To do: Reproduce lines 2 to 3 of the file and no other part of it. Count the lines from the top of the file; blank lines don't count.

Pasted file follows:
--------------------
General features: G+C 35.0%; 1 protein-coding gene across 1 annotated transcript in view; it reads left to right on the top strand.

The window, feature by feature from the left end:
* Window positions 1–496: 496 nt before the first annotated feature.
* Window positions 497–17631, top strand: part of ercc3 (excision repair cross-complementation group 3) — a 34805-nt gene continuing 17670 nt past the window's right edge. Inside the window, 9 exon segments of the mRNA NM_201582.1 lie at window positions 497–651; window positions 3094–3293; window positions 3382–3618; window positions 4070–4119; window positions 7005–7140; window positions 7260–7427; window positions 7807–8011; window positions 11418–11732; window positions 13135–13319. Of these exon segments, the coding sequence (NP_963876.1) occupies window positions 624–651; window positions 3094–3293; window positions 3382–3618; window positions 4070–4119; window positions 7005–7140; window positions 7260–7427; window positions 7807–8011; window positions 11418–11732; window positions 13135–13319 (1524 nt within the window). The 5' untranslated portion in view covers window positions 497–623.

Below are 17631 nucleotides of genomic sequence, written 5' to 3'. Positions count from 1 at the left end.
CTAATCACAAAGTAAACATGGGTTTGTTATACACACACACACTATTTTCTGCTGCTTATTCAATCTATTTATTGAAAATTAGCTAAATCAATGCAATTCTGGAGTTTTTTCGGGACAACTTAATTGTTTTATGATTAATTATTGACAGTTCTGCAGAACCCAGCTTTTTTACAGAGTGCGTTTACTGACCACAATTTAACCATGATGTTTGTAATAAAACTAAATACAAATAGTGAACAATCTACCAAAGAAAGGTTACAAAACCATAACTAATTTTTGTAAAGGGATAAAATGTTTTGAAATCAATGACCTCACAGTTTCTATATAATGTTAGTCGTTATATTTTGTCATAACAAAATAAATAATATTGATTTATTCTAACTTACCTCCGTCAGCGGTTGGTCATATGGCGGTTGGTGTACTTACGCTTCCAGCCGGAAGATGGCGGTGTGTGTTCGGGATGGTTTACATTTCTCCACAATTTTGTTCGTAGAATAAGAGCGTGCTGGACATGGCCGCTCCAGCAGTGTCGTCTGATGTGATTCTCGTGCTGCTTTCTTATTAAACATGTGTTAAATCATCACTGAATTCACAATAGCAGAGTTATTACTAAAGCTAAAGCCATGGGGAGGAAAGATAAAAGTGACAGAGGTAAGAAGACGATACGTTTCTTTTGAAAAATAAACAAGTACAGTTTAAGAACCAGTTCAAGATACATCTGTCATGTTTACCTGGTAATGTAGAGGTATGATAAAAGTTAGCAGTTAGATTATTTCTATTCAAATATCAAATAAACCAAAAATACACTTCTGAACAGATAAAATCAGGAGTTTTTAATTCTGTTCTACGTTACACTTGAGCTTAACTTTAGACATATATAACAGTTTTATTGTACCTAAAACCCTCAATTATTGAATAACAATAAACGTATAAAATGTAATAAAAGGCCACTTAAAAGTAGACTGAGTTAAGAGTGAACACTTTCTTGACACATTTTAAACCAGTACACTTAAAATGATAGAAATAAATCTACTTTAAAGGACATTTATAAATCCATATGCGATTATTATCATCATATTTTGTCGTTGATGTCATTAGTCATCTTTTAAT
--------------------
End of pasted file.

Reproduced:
The window, feature by feature from the left end:
* Window positions 1–496: 496 nt before the first annotated feature.